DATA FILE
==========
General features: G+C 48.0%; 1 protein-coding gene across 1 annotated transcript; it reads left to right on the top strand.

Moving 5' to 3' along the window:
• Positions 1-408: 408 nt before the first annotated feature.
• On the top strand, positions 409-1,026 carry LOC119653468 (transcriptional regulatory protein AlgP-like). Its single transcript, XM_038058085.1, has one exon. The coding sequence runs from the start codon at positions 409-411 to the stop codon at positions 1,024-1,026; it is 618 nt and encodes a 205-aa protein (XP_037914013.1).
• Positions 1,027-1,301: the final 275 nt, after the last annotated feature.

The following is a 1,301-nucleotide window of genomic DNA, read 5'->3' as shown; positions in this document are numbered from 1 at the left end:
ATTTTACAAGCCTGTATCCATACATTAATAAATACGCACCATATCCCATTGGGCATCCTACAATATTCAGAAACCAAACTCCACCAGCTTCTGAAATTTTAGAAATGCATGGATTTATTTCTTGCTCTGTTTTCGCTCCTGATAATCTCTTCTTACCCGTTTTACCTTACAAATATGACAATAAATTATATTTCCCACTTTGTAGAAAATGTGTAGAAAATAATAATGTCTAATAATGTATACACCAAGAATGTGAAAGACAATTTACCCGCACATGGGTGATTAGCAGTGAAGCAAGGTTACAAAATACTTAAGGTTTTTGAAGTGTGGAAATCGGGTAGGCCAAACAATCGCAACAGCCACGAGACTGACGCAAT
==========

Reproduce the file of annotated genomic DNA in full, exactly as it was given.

General features: G+C 48.0%; 1 protein-coding gene across 1 annotated transcript; it reads left to right on the top strand.

Moving 5' to 3' along the window:
• Positions 1-408: 408 nt before the first annotated feature.
• On the top strand, positions 409-1,026 carry LOC119653468 (transcriptional regulatory protein AlgP-like). Its single transcript, XM_038058085.1, has one exon. The coding sequence runs from the start codon at positions 409-411 to the stop codon at positions 1,024-1,026; it is 618 nt and encodes a 205-aa protein (XP_037914013.1).
• Positions 1,027-1,301: the final 275 nt, after the last annotated feature.

The following is a 1,301-nucleotide window of genomic DNA, read 5'->3' as shown; positions in this document are numbered from 1 at the left end:
ATTTTACAAGCCTGTATCCATACATTAATAAATACGCACCATATCCCATTGGGCATCCTACAATATTCAGAAACCAAACTCCACCAGCTTCTGAAATTTTAGAAATGCATGGATTTATTTCTTGCTCTGTTTTCGCTCCTGATAATCTCTTCTTACCCGTTTTACCTTACAAATATGACAATAAATTATATTTCCCACTTTGTAGAAAATGTGTAGAAAATAATAATGTCTAATAATGTATACACCAAGAATGTGAAAGACAATTTACCCGCACATGGGTGATTAGCAGTGAAGCAAGGTTACAAAATACTTAAGGTTTTTGAAGTGTGGAAATCGGGTAGGCCAAACAATCGCAACAGCCACGAGACTGACGCAAT